As Simon Parkin points out over at Eurogamer, this fixation on imagery is no coincidence. Gun manufacturers like Barrett Rifles speak candidly to Parkin about their interest in licensing their products to video game companies: “Video games expose our brand to a young audience who are considered possible future owners” (“Shooters: How Video Games Fund Arms Manufacturers,” Eurogamer, 31 January 2013). All those realistic looking guns that we see in games feed into a larger economy encompassing the sale and marketing of weapons.
Just as the idea that a gun must be manually reloaded is a simple one, so too is the idea that gun makers aren’t simply lending their product to video games out of the goodness of their hearts. They’re getting paid, and they’re getting positive exposure in the process. Parkin’s interviews with manufacturers and young gun fans suggest that this carefully orchestrated marketing technique is a powerful one. If the guns look and sound real, they’re more attractive to potential customers. If they’re only used by the heroes in Call of Duty, all the better.
Cue an internal montage in which I flash back to the past two decades that I’ve spent playing with virtual guns. Not only have I been disconnected from the realities of fire arms, I’ve been ignorant of the larger economic forces behind the virtual guns that I’m using. How much of the money that I’ve spent on games ended up with arms manufacturers that went on to reinvest it marketing attempts? How much have the years of point-and-shoot gameplay influenced my perception on guns and their ease of use? The answer to both questions is probably “a lot.”
All of this isn’t to say that I’ll never buy another game with simplified shooting mechanics or licensed guns. I think there are artistic reasons to be interested in both of those things. In this case, I think mindfulness goes a long way. I’ll try to keep a healthy respect for the genuine article by reminding myself that the things that look like guns in Far Cry 3 actually have more in common with with magic lightning bolts or futuristic death rays than with real-world weapons. Similarly, remembering that product placement rarely occurs in a vacuum will hopefully make me more aware of how I spend my money and what games I recommend, especially when young folks are involved.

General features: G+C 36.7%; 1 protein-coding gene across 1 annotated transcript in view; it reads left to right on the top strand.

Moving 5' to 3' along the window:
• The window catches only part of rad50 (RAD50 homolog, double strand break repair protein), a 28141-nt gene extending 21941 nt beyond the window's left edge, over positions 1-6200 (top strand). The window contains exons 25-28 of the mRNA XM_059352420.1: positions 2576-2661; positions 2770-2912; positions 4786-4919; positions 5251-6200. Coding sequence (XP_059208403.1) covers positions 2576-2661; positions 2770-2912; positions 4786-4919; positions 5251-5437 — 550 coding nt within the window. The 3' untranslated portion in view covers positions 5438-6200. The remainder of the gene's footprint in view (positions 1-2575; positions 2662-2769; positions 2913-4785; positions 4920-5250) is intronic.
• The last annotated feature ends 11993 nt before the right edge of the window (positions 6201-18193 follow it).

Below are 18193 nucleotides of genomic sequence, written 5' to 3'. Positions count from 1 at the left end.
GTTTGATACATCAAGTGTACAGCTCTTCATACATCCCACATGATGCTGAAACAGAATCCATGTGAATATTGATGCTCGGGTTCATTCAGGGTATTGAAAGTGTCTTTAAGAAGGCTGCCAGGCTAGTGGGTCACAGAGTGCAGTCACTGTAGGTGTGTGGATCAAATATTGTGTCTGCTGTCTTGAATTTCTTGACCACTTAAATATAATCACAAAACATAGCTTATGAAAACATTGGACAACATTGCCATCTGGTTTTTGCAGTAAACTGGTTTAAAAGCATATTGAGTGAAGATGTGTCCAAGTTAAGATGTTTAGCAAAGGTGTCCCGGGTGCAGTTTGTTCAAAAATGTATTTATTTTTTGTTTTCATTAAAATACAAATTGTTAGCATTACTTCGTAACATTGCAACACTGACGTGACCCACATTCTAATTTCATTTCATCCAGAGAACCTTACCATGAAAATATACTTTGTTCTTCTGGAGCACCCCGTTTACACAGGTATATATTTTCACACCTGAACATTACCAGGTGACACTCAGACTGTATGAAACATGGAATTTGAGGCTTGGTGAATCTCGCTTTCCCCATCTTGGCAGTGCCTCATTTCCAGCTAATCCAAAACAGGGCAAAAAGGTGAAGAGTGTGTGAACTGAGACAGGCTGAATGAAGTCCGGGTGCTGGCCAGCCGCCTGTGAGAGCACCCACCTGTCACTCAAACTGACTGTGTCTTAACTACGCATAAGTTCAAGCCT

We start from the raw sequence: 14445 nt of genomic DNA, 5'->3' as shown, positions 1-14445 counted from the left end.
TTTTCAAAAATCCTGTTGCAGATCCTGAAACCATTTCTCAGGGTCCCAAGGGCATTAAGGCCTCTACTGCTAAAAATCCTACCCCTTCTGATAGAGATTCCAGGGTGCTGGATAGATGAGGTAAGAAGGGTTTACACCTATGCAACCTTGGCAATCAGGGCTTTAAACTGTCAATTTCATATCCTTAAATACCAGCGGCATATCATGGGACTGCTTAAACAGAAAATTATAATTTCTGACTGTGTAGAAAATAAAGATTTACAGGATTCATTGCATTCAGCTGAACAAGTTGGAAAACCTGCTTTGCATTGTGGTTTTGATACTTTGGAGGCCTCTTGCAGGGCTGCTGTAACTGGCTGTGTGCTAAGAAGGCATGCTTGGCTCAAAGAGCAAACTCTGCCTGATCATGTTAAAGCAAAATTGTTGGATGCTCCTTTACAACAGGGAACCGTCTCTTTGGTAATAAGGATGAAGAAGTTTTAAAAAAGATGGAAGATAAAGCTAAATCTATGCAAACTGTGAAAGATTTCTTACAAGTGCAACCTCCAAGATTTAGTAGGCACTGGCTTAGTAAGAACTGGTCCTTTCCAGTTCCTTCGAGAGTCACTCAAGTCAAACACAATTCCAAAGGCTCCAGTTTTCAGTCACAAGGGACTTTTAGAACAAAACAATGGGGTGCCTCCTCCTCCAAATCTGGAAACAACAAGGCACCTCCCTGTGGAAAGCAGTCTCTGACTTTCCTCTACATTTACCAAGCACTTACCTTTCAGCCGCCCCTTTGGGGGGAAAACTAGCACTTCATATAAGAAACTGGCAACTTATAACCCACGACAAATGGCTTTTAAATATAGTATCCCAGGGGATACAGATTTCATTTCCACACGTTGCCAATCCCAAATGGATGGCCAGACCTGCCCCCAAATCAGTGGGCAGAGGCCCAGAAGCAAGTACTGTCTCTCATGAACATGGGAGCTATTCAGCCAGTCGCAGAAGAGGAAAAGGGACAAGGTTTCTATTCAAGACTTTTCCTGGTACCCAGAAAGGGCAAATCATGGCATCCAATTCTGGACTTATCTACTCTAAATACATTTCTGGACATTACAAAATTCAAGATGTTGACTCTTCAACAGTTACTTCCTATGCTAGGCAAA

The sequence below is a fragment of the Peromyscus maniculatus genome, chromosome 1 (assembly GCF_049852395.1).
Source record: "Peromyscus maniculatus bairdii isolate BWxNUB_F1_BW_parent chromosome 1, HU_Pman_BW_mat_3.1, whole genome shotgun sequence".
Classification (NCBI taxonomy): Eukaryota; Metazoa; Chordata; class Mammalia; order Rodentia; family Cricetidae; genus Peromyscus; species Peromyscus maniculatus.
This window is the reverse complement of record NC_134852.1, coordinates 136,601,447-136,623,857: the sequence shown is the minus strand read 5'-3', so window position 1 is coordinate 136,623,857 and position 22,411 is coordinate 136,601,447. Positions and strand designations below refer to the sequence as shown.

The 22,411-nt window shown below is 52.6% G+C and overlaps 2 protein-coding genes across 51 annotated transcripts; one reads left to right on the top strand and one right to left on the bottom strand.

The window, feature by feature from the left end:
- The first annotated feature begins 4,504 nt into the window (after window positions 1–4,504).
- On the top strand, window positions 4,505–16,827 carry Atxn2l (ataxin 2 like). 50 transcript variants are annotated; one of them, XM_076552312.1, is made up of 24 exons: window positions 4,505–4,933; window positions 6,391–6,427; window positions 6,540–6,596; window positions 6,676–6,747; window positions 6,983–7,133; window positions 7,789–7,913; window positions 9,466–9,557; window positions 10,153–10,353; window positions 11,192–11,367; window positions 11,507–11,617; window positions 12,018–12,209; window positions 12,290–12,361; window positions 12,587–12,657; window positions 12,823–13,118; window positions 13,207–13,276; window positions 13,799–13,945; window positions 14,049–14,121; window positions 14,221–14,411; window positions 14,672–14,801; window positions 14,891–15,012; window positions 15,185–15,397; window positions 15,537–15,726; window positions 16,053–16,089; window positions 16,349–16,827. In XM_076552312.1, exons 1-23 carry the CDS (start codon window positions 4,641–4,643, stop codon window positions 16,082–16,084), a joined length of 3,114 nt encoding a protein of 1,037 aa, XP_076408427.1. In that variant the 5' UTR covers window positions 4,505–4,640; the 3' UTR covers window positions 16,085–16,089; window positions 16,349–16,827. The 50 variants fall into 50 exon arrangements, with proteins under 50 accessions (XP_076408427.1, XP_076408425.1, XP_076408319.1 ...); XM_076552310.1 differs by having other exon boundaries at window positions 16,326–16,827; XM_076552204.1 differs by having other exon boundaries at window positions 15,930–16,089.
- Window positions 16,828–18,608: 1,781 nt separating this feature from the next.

Photorealistic graphics, accessible gameplay systems, and the fuzzy line between verisimilitude and product placement form a strange paradox in terms of how we interact with simulated firearms. They may feel natural, easy to use, and at home in a game’s world, but virtual guns have never been more carefully hidden under layers of abstraction.
We all know how critical it is to keep independent voices alive and strong online. Please consider a donation to support our work as an independent publisher devoted to the arts and humanities. Your donation will help PopMatters stay viable through these changing and challenging times where advertising no longer covers our costs. We need your help to keep PopMatters publishing. Thank you.